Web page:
Also along for the trip is Passepartout, Fogg's valet whom he just hired earlier the same day he sets off on his excursion. A former circus gymnast and jack-of-all-trades, Passepartout has an array of skills that come in handy throughout the trip, including playing at bullfighter for a reluctant benefactor. Fogg has run through his serving men at an astonishing pace because of their failure to meet his persnickety standards, but Passepartout is the unlikely one who measures up.
A mild-mannered ladies' man with patched trousers, mustachio tips and a bowler hat reminiscent of Charlie Chaplin's Little Tramp, Passepartout is played by Mexican superstar Cantinflas, considered by man (including Chaplin) the greatest international clown of his era. Hollywood had been begging Cantinflas to make a movie with them for years, and he had always refused until "World," when he was in his mid-40s. He would make only a few more American pictures before returning to Mexican cinema.
Passepartout actually dominates the story for a good chunk of the narrative, playing the comedic protagonist while Fogg operates as the straight man. In fact, Niven received top billing only in English-speaking countries, while Cantinflas was billed as the lead everywhere else in the globe. (The casting would follow a similar theme for the film's underwhelming 2004 remake, with Jackie Chan as Passepartout and the relatively unknown Steve Coogan as Fogg.)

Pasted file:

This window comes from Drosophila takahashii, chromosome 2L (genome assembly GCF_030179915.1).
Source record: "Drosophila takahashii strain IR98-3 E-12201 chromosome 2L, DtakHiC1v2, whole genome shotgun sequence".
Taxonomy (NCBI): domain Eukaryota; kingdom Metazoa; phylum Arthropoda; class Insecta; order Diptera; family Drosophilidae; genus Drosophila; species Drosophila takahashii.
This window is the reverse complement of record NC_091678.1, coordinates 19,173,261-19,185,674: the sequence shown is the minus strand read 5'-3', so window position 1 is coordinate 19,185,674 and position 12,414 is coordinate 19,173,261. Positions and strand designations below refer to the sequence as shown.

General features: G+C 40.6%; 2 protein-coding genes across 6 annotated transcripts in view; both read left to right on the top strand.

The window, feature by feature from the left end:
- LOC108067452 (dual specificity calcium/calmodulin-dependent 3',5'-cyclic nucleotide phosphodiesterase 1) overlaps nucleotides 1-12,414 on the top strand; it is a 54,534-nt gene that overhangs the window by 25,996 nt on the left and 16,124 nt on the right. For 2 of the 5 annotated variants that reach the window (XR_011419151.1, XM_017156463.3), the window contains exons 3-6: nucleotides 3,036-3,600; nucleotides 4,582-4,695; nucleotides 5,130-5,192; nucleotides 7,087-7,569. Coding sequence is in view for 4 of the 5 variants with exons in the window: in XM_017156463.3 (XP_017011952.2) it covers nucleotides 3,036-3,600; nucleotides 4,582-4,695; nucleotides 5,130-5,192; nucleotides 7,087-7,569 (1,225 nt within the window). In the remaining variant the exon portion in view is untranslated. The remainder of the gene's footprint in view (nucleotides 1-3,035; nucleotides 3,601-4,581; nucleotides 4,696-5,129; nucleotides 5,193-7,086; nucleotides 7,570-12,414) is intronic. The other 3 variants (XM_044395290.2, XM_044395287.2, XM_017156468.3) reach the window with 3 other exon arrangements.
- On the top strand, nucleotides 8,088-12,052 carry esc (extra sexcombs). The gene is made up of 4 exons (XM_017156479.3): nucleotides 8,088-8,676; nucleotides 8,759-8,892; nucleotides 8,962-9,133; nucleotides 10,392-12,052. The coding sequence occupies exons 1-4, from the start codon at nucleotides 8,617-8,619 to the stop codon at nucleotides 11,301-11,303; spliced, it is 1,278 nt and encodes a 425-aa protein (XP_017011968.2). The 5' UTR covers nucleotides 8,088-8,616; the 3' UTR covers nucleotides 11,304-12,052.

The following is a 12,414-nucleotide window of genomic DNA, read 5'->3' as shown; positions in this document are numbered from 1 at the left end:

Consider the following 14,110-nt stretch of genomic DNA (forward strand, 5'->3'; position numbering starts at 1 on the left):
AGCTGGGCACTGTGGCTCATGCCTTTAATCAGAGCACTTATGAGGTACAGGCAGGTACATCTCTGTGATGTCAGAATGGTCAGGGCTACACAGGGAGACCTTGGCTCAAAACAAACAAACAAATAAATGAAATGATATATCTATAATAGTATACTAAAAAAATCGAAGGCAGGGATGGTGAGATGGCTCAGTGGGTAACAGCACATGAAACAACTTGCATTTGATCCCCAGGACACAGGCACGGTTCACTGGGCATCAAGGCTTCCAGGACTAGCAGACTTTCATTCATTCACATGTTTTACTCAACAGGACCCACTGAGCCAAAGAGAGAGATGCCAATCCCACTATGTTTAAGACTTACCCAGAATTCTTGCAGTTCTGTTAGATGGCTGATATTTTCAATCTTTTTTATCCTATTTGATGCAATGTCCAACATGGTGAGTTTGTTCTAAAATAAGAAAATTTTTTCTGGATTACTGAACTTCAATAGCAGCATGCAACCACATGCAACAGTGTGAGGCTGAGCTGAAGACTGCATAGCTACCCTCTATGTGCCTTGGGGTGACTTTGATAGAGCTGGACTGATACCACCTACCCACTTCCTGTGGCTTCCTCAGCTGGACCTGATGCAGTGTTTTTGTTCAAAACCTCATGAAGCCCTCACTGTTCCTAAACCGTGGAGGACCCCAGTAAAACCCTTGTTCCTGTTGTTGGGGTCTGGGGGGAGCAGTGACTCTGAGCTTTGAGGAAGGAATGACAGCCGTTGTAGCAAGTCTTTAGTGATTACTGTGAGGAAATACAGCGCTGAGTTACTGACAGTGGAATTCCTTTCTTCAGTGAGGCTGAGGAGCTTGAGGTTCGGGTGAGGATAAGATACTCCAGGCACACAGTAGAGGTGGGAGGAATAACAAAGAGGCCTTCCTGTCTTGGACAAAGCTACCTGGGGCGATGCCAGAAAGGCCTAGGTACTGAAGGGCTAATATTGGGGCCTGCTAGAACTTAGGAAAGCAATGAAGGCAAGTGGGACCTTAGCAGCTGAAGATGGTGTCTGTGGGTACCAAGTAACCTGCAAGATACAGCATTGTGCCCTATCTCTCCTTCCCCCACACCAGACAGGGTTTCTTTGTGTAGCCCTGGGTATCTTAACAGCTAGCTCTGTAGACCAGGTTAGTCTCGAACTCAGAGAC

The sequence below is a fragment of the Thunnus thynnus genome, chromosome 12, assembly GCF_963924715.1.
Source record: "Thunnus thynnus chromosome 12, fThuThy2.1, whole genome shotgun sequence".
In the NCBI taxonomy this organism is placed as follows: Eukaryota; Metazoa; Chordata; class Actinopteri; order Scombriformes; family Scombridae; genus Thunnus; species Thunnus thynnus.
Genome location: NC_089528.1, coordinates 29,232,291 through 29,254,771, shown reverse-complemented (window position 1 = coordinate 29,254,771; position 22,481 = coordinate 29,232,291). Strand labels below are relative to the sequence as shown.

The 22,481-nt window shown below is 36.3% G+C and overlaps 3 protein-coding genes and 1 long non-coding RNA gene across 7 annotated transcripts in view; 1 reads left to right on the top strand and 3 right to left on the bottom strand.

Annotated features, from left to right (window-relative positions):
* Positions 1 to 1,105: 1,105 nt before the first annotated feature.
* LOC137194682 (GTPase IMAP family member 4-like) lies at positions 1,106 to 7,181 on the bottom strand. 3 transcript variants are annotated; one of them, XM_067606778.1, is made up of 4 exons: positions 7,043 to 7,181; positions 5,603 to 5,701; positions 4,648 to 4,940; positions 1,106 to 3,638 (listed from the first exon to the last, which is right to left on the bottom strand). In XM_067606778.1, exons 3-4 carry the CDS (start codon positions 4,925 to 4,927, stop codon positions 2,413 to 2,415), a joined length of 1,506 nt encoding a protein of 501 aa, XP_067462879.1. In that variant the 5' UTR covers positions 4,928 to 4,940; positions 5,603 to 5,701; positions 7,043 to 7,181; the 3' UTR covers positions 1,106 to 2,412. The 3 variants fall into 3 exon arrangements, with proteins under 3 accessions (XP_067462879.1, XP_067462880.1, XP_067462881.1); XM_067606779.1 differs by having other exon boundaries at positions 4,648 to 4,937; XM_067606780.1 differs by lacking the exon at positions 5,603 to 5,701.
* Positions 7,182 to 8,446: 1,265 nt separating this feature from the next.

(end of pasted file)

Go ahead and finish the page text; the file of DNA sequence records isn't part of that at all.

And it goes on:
My favorite part was when Fogg is making the final leg of his journey across the Atlantic and the steamship runs out of coal. Niven buys the ship from the captain, and proceeds to have the crew tear apart every inch of the vessel that is flammable and toss it into the boiler. By the end they're riding on a floating barge with an engine room and a pair of wheel paddles, and not much else.
Directed by Michael Anderson with a screenplay adaptation by James Poe, John Farrow and S.J. Perelman, "Around the World in 80 Days" is light, carefree entertainment, filled with plenty of laughs and fun. All the cameos by stars end up seeming rather pointless, but there's no denying it's an engaging flick, even at a hair over three hours long.
Watching it got me to thinking about this year's Best Picture race. "Argo" had been considered an early front-runner for that award, but a growing backlash seemed to conclude that it was too unserious to be named Best Picture. Or, more accurately, that its story theme did not have the prerequisite "heaviness" to earn that distinction.
"Argo" is indeed a dramatic film, but it has plenty of moments of levity, with Alan Arkin's character as the nexus for the frivolity. The overall tone is of a crime caper -- a deadly serious one to be sure, but one in which we know the good guys get out of Iran safely.
"Lincoln" and "Zero Dark Thirty" are both more classic versions of a Best Picture pedigree -- historical dramas based on real figures, with a heavy spritz of Hollywood fact-fudging.
It's instructive that comedies have earned so few Best Picture nominations, let alone wins. "Annie Hall" and "Shakespeare in Love" are the only two to take the Academy Award in the past half-century, and both have plenty of serious moments that render them more of a dramatic-comedy blend.
In that sense I suppose we should be more appreciative of "Around the World in 80 Days," since it represented a genre that has not gotten its due respect from the Academy.
3 stars out of four